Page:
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Is Abstracting The Holocaust The Same as Denying It?

Abstraction and the Holocaust


By Mark Godfrey


Yale University Press, 2007, $55


http://yalepress.yale.edu/


 


 


 


         When Mark Godfrey first stumbled across Peter Eisenman’s Memorial to the Murdered European Jews in Berlin, he did not recognize it. On a walk, he found himself in “a huge space that I have since read is the size of two football pitches,” which was “cordoned off by a wire fence.” The space was “all pretty messy: the grass had not been cut back; there was the odd portacabin here, a small truck there,” yet Godfrey could tell “something was definitely happening: I could see, against the sandy soil, groups of grey concrete rectangular blocks.”

 

         Though he is a lecturer in history and theory of art at University College London, Godfrey can be forgiven for being confused when viewing the site of the Berlin Holocaust monument. It is abstract, after all, resembling the prehistoric structures of Stonehenge, if a mighty wind blew the tops off. But in a time where rogue world leaders are being charged with Holocaust denial, do abstract memorials which confound art scholars help or harm Holocaust memory?

 

         Godfrey acknowledges Eisenman’s work raises many important questions, “all of them difficult.” He asks: “What does it mean to memorialize Nazism’s victims in the centre of Berlin?” and “What, and who exactly is being remembered in this site?” But the aspect that caught Godfrey most off guard, which is the central subject of his book Abstraction and the Holocaust, is the way that “abstraction and Holocaust memory,” which has a bittersweet 50 year history of being ignored, “had come together in such a public way.”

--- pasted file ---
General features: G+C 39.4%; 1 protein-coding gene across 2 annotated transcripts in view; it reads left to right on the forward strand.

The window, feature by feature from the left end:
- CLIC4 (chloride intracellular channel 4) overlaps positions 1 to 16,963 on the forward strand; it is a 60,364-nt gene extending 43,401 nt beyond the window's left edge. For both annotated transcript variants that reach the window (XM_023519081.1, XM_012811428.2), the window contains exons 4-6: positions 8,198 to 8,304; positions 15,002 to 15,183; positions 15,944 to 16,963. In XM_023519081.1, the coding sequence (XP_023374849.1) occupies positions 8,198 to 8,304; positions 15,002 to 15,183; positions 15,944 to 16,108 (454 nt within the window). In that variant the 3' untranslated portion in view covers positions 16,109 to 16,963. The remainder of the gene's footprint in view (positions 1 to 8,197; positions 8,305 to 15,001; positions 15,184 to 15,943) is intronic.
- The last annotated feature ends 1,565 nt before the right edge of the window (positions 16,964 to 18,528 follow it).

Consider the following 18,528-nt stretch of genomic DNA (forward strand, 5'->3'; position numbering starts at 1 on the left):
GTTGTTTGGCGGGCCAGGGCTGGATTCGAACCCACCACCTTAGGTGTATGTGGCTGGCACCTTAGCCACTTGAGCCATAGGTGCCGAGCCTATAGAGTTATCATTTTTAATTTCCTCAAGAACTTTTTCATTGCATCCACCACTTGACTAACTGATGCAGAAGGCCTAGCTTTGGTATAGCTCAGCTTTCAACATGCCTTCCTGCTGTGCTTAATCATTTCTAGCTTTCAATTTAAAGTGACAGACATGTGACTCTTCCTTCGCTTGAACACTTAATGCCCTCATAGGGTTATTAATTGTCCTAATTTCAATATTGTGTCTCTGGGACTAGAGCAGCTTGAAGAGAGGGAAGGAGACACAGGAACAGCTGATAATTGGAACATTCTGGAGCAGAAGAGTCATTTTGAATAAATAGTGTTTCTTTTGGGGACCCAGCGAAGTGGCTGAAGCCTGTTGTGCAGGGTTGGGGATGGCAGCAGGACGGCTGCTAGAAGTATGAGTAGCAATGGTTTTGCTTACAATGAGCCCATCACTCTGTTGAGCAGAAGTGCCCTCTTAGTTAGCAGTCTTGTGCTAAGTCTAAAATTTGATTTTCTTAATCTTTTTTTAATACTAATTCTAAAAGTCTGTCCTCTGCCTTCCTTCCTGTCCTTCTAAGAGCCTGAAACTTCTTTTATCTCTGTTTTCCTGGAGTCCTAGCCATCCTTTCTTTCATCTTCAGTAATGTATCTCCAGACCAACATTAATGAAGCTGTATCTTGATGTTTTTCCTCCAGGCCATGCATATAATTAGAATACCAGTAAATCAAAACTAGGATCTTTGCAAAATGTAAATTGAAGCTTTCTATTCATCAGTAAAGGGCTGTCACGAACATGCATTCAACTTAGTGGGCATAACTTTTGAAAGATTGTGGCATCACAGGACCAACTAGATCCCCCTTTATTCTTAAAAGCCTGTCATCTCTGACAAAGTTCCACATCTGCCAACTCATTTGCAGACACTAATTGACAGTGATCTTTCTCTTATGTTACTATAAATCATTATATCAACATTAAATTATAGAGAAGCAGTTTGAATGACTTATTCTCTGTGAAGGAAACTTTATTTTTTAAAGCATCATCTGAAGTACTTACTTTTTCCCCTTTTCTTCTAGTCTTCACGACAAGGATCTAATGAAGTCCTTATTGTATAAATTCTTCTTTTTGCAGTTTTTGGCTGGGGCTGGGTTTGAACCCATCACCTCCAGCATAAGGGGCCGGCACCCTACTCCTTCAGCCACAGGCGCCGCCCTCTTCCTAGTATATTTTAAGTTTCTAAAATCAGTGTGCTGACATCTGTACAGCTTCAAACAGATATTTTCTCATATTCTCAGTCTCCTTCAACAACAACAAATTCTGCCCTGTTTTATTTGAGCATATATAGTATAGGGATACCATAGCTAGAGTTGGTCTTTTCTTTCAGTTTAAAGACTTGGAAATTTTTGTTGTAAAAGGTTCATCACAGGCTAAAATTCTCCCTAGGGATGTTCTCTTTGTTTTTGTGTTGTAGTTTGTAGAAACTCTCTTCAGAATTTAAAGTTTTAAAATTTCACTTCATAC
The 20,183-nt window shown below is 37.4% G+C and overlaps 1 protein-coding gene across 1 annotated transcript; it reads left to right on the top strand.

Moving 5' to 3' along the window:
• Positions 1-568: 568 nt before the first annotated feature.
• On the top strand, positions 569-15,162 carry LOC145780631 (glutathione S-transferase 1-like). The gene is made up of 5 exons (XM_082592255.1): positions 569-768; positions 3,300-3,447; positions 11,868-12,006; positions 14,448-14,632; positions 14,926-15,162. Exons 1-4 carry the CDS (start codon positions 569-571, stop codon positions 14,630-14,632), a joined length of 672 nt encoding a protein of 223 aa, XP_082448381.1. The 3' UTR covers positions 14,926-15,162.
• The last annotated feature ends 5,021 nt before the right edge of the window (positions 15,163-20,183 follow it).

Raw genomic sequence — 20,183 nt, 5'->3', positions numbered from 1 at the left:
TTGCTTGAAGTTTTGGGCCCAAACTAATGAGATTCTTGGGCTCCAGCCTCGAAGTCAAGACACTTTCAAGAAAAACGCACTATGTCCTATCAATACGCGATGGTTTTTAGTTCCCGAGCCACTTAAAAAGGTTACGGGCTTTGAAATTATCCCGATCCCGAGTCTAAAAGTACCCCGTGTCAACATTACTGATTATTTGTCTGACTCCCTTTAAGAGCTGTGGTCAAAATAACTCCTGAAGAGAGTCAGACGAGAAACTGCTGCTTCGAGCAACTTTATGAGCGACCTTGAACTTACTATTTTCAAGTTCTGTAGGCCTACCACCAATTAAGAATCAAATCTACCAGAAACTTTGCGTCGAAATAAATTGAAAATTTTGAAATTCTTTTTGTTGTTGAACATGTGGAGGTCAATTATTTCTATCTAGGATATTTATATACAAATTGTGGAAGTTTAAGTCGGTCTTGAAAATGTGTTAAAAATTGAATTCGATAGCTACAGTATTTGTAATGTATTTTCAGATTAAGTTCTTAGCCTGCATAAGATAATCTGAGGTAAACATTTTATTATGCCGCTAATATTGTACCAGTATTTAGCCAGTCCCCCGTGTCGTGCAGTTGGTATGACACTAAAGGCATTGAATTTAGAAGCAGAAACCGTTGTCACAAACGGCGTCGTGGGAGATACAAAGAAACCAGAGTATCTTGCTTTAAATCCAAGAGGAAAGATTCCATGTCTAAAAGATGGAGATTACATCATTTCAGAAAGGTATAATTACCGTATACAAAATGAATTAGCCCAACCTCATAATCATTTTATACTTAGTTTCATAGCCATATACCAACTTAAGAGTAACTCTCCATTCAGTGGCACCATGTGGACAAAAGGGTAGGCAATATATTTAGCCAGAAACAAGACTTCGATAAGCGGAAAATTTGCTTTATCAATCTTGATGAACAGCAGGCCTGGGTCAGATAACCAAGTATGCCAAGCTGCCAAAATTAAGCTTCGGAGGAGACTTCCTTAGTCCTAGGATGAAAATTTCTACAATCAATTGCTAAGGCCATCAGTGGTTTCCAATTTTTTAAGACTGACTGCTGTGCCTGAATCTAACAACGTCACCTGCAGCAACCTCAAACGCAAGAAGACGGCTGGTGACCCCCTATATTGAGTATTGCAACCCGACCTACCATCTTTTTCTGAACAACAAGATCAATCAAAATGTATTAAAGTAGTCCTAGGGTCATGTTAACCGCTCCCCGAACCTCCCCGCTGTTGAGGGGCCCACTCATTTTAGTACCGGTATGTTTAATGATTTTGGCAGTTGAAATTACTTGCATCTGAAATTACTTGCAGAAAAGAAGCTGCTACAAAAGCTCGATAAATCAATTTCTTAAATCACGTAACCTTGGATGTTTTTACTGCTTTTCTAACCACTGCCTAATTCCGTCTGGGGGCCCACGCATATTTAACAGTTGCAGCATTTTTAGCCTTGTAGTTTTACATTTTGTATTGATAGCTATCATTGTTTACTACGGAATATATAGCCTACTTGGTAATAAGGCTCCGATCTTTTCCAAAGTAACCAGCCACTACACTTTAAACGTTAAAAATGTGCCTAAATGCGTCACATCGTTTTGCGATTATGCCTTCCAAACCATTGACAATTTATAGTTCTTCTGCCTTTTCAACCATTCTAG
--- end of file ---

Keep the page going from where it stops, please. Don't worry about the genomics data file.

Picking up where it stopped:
Cover shot,  Abstraction and the Holocaust.

 

 

         The sort of inquiry Godfrey conducts navigates several complicated terms which require unpacking. To define abstraction, he cites Briony Fer’s definition, “a type of art which does not allow us to interpret it with reference to what is depicted.” Godfrey explains, “Abstract artists eschew depiction and figuration and sometimes, overt symbolism, but this is not to say their work refuses signification. In front of abstract art works, the lack of a depicted image tends to heighten our awareness of materials, of compositional (or anti-compositional) structures, of the process of looking itself.”

 

         The “process of looking itself” and “our awareness of materials” make for insightful conversations in museums and galleries, but does abstract art, insofar as it is divorced from subject matter, really convince the viewer of its content?

 

         When Picasso drew a Cubist painting, he surely saw the model sitting in front of him. He chose to leave viewers not with a mug shot of that model that would help identify her in the street, but with a work that had more to do with paint, color, line and perhaps time, than it did with a woman. This sort of representation (which is of course non-representational) can be viewed either as transcending realism and capturing something about the model that is more than skin deep, or as neglecting the model altogether. “If my husband ever met a woman on the street who looked like the women in his paintings, he would faint,” Jacqueline Roque, Picasso’s second wife, once said. The same ought to extend to artists depicting anything abstractly, including the Holocaust.